Tags: Cohen: | Kuwait | Rejects | Russian | Overtures | Iraq

Cohen: Kuwait Rejects Russian Overtures on Iraq

Sunday, 19 November 2000 12:00 AM

Cohen also firmly rejected the idea, saying the only way for Iraq to get out from under sanctions would be for it to comply with United Nations Security Council resolutions calling for full and unfettered weapons inspections in Iraq.

The official Russian news agency ITAR-TASS quoted Ivanov as saying the Russian proposal is meant to transform the region to the zone of peace and stability and to restore good-neighborly relations between Iraq and its neighbors.

Cohen reported Russia had said this would be a confidence-building measure, but he admitted his information about it was second-hand.

Ivanov was just a few hours ahead of Cohen as they both moved from Kuwait to Saudi Arabia. Ivanov was in Iraq last week for meetings with President Saddam Hussein, whose army invaded Kuwait 10 years ago and sparked the Persian Gulf war.

"I think the confidence building measure is for Saddam Hussein to stop flying in the no-fly zones, to stop firing at our pilots, and to demonstrate that he is prepared to comply with the U.N. Security Council resolutions," Cohen said. "That would be a very strong confidence building measure, which the Kuwaiti people and government and those in the region could then react to positively.

"Until that happens we have a situation where Saddam is thumbing his note at the international community, saying out with the inspectors, off with the sanctions and let me go back to being Saddam Hussein building my war machine again. And that is something that is unacceptable."

The details of the Russian proposal remain murky; one senior U.S. official characterized it simply as an effort to make trouble.

Cohen said part of that proposal would be Kuwait's abandonment of its support for the no-fly zone missions carried out by U.S. and British war planes in southern Iraq as Operation Southern Watch. A similar operation is in effect in the north.

Suspending the no-fly zone operation from Kuwait would place some stress upon the security of Kuwait itself, Cohen said at a news conference in Kuwait.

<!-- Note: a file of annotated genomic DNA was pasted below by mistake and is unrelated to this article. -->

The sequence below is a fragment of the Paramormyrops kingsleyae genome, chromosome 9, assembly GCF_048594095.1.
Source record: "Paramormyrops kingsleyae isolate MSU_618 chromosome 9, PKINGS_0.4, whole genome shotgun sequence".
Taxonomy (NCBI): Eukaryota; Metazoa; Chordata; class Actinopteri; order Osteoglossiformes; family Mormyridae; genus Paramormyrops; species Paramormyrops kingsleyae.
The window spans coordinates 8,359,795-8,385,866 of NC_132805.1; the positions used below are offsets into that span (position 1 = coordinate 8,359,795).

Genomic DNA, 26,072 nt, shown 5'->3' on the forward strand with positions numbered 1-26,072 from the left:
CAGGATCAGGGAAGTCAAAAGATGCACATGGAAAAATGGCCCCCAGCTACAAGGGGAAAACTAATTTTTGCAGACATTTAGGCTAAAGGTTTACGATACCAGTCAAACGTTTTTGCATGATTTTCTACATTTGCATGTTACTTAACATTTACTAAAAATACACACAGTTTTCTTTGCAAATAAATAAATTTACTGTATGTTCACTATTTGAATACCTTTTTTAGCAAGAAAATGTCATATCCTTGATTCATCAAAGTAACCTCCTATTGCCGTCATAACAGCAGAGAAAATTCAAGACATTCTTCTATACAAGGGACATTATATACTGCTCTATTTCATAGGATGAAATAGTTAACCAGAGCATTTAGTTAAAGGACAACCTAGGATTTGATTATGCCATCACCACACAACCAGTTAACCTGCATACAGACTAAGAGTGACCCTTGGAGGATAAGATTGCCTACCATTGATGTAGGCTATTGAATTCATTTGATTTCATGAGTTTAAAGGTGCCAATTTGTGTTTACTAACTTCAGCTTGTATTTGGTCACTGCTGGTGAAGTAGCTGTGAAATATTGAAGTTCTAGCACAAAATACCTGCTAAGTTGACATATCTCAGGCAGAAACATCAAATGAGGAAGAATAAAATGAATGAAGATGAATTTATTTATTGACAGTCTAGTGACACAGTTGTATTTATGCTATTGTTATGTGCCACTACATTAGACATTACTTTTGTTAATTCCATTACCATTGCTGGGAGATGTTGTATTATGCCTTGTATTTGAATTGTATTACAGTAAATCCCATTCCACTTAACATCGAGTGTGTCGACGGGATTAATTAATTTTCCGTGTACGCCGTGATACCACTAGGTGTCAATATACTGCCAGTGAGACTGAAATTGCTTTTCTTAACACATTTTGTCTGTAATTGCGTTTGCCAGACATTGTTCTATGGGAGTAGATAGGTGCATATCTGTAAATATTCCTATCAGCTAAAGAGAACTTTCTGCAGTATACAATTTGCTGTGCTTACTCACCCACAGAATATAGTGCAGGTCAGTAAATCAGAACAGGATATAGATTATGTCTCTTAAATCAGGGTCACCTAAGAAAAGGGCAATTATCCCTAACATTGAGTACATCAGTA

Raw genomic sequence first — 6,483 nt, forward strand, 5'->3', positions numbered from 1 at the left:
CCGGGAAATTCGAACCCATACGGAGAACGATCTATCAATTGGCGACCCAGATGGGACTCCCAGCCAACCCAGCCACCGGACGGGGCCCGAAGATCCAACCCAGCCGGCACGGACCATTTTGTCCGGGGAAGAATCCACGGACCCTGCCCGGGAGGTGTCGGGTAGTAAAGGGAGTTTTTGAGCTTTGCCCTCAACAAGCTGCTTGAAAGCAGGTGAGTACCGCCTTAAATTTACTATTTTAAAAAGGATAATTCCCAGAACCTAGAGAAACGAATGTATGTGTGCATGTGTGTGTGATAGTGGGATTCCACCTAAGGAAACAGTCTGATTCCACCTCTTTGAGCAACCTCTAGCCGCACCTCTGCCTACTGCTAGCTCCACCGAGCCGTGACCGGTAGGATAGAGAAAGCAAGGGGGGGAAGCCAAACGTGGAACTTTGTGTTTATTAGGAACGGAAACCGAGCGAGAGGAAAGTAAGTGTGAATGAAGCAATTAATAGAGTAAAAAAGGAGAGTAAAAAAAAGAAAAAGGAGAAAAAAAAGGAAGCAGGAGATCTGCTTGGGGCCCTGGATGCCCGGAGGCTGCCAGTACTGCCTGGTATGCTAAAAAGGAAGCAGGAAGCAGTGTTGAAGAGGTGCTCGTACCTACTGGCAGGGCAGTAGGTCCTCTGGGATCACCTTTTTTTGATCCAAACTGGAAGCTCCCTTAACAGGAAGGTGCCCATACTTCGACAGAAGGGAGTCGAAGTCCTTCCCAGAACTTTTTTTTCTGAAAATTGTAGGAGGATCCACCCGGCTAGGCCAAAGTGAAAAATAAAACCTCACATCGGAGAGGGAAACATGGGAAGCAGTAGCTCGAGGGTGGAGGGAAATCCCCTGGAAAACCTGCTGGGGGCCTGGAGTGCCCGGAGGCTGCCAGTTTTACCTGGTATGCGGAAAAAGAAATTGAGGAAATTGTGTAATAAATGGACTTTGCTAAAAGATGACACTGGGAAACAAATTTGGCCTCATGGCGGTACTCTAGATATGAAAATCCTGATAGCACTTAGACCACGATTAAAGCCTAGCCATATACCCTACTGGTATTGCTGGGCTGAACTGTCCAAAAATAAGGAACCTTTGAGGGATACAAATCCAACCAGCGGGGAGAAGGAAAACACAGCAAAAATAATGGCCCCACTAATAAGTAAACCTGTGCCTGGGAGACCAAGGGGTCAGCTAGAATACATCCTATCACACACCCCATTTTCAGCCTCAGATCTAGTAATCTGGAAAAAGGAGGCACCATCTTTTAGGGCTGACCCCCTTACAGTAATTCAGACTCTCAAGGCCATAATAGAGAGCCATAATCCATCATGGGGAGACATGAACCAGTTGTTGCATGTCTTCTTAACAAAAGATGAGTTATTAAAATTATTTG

"The reason for the no-fly zones are to do precisely what they are doing, and that is to prevent Saddam Hussein from posing a threat to Kuwait or his neighbors, and we intend to continue to enforce them," Cohen said. "Anyone who suggests those should be stopped seems to me is undercutting the U.N. Security Council Resolutions themselves. Now the Russians have signed on to the Security Council Resolutions. They voted for them and we would anticipate that they would continue to support them."

ITAR-TASS said Russian Foreign Ministry spokesman Alexander Yakovenko said Russia's policy remains unchanged: it aims at implementing U.N. Security Council Resolutions linking with the lifting of sanctions against Iraq.

Ivanov called for solving the existing problems by respecting the interests of all states in the Gulf.

A number of countries including Qatar, the United Arab Emirates, Egypt and India are calling for the lifting of sanctions on Iraq, largely out of concern for the Iraqi people who have been ravaged by 10 years of deprivation.

The United Nations maintains the oil-for-food program is yielding more than enough food and medicine to take care of the population's needs and say Saddam Hussein has obstructed delivery of the humanitarian relief to his own people. This has been one of Cohen's key talking points as he tours the Gulf for the ninth and last time as secretary of defense.

"It is very clear what Iraq has to do in terms of dialogue: simply open up its doors, allow the inspectors from the United Nations to come in in order to satisfy those inspectors that they are in fact complying with what the United Nations and the international community has dictated that they must do before they can be welcomes back to the international community," Cohen said.

"And so for those calling for the lifting of sanctions, I would simply remind that that Saddam has violated the U.N. Security Council Resolutions," he said. "He has evicted and thrown out the inspectors. And now he asks for the lifting of the sanctions. If the sanctions were to be lifted under these circumstances where there has been non compliance, an absolute flouting of the rule of law, then it would undermine the credibility of the United Nations itself."

That Kuwait would even consider Ivanov's proposal seems a remote possibility: It was Iraq's chief victim and is still seeking war reparations for the destruction of property and the return of or information about the condition of more than 600 soldiers who were taken prisoner or went missing in action 10 years ago.

Kuwait is considering buying more than $2 billion worth of U.S.-made weaponry, including 16 Apache Longbows for $640 million, four C-130J transport planes and two KC-130J refueling tankers for $400 million and a $1.2 billion command, control and intelligence system made by Raytheon. The latter two sales would be direct commercial sales without U.S. government involvement. The Apaches would be bought from the U.S. Army through the foreign military sales program.

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Cohen also firmly rejected the idea, saying the only way for Iraq to get out from under sanctions would be for it to comply with United Nations Security Council resolutions calling for full and unfettered weapons inspections in Iraq. The official Russian news agency...
Sunday, 19 November 2000 12:00 AM
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